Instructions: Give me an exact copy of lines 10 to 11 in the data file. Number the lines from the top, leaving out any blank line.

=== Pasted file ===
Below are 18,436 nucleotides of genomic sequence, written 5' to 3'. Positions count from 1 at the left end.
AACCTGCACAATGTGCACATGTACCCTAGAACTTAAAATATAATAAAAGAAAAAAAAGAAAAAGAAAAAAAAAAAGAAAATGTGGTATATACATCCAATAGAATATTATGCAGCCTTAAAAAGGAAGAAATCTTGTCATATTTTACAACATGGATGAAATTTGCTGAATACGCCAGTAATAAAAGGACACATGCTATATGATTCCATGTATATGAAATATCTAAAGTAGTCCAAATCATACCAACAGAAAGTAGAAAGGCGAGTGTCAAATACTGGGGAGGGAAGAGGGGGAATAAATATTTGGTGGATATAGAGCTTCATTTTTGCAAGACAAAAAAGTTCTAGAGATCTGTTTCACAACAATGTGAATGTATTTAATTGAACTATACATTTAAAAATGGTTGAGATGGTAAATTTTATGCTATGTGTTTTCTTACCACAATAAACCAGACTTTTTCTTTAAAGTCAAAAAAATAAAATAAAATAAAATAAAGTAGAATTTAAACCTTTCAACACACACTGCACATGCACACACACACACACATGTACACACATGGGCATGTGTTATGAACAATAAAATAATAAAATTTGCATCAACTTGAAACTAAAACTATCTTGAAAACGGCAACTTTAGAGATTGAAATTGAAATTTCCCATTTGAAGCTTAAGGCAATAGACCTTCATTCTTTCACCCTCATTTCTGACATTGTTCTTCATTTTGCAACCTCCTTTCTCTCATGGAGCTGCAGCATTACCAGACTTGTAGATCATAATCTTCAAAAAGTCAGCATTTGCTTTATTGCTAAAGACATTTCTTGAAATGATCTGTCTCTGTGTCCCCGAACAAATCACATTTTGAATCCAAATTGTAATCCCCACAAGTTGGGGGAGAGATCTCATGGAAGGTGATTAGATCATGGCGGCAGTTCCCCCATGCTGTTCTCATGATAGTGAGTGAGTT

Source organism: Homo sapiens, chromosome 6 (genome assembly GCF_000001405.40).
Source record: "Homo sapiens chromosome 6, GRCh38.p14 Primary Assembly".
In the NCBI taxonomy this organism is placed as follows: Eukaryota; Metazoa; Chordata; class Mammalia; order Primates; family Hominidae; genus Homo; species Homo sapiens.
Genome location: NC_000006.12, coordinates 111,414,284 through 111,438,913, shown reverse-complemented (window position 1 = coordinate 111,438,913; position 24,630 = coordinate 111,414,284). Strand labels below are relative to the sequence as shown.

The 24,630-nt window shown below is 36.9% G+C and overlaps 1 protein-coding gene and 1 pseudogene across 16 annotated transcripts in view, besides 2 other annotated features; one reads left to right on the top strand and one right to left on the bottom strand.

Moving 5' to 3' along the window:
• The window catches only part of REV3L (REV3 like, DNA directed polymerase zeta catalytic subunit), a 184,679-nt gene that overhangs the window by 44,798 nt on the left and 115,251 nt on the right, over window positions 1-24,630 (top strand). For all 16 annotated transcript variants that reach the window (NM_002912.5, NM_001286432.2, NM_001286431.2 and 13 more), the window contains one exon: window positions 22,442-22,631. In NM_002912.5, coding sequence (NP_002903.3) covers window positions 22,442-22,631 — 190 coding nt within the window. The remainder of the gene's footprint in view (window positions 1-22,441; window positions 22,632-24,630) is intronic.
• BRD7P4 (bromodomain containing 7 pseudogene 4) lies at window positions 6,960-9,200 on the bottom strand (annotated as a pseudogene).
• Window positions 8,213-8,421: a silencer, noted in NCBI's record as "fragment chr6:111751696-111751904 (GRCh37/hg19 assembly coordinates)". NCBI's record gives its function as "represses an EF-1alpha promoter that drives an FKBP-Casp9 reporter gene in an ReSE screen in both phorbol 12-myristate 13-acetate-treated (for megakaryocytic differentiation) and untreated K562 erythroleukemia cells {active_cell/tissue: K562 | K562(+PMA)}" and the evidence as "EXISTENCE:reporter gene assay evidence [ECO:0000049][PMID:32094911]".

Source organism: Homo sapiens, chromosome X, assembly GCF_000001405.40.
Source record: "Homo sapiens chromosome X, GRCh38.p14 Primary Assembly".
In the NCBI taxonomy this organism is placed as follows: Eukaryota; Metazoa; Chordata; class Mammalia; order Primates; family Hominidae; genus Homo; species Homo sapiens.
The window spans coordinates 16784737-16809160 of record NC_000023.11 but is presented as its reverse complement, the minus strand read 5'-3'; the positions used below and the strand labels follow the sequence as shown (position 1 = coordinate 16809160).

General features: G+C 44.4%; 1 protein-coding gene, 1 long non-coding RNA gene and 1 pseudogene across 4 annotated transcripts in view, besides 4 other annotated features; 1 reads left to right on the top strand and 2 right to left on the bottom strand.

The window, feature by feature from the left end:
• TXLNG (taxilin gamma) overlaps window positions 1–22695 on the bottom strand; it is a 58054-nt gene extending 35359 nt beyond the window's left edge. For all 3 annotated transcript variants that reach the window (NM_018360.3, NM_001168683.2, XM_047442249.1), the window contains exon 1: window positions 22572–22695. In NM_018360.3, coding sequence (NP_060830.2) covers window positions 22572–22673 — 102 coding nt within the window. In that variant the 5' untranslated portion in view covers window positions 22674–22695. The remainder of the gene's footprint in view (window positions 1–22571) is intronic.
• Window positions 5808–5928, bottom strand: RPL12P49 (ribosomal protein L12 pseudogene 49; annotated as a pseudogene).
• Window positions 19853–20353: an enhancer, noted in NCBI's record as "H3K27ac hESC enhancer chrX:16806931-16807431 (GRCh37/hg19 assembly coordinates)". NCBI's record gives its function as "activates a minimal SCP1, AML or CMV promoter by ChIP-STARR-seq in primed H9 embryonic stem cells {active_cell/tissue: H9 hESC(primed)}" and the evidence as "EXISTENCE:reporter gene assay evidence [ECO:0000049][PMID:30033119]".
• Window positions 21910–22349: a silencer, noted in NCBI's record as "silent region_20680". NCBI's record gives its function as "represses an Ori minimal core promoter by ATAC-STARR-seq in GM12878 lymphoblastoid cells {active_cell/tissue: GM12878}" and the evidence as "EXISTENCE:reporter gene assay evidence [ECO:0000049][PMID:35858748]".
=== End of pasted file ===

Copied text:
• BRD7P4 (bromodomain containing 7 pseudogene 4) lies at window positions 6,960-9,200 on the bottom strand (annotated as a pseudogene).
• Window positions 8,213-8,421: a silencer, noted in NCBI's record as "fragment chr6:111751696-111751904 (GRCh37/hg19 assembly coordinates)". NCBI's record gives its function as "represses an EF-1alpha promoter that drives an FKBP-Casp9 reporter gene in an ReSE screen in both phorbol 12-myristate 13-acetate-treated (for megakaryocytic differentiation) and untreated K562 erythroleukemia cells {active_cell/tissue: K562 | K562(+PMA)}" and the evidence as "EXISTENCE:reporter gene assay evidence [ECO:0000049][PMID:32094911]".